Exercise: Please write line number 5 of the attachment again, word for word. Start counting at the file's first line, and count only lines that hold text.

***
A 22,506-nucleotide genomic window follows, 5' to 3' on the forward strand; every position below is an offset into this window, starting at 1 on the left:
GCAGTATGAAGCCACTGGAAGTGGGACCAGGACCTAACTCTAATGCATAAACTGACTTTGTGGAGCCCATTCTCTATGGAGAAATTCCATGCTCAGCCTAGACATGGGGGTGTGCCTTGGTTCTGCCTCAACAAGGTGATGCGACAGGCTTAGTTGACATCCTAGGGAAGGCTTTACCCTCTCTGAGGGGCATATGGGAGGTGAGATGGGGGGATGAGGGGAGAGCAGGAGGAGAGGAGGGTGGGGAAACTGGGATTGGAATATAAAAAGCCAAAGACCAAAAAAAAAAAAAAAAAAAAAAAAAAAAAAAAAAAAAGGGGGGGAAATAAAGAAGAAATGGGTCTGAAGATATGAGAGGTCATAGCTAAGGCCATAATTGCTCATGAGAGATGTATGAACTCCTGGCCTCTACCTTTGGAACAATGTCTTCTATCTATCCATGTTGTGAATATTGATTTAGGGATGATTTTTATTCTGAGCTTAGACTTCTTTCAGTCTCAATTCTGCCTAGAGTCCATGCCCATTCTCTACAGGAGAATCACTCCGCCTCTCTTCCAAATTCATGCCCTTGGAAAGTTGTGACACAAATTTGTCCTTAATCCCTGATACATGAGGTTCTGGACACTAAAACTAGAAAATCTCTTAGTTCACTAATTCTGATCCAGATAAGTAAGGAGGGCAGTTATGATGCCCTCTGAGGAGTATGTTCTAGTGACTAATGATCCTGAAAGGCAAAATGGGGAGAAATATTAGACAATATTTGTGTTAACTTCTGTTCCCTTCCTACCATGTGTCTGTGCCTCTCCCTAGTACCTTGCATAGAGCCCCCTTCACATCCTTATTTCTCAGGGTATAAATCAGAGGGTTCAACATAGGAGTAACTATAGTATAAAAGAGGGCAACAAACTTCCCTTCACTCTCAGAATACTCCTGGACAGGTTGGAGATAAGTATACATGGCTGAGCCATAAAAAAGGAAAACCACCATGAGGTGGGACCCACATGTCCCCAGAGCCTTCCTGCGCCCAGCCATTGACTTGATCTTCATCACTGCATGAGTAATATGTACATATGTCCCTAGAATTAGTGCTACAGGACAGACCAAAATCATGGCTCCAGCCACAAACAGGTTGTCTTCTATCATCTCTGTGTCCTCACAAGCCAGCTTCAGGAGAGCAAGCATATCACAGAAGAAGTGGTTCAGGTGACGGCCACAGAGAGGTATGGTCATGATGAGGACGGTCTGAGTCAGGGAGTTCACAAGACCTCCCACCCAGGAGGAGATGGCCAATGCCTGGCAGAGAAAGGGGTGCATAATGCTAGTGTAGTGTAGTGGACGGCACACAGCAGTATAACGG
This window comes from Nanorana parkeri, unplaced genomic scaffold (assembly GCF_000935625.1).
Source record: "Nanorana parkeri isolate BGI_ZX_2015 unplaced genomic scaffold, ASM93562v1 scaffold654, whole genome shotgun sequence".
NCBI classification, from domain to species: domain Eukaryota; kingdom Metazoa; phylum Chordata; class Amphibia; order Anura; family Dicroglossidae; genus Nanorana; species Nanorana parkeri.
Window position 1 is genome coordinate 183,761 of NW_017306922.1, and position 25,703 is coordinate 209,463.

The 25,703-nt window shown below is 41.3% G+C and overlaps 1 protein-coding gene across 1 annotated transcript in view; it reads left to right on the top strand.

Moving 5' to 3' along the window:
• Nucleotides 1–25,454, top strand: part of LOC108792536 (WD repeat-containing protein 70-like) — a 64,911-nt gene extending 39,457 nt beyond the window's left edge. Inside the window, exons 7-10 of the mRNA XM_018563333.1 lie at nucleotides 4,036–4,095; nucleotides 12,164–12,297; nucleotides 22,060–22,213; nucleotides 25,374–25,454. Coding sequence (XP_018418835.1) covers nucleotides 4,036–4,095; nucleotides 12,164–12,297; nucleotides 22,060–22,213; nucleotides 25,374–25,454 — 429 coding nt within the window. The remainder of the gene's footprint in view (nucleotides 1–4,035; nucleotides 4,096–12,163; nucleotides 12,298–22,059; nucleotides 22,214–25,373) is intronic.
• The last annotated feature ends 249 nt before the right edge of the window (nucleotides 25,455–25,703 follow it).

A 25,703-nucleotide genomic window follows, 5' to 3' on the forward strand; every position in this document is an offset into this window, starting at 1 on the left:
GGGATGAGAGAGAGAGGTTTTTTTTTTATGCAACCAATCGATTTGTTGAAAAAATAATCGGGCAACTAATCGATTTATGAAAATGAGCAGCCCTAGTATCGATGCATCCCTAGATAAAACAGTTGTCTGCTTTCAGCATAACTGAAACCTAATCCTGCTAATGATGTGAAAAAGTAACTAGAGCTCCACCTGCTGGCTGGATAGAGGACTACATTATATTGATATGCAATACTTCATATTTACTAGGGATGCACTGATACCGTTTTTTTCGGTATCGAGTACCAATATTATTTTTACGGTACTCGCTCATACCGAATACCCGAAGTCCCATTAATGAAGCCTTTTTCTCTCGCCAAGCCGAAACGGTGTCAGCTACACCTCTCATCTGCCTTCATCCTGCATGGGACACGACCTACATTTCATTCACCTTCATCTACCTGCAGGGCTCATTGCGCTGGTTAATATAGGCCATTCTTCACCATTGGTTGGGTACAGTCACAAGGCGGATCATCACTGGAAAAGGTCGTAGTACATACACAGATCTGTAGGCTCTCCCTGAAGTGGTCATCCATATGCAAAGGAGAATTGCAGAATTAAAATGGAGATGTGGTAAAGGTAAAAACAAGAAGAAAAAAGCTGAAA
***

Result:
NCBI classification, from domain to species: domain Eukaryota; kingdom Metazoa; phylum Chordata; class Amphibia; order Anura; family Dicroglossidae; genus Nanorana; species Nanorana parkeri.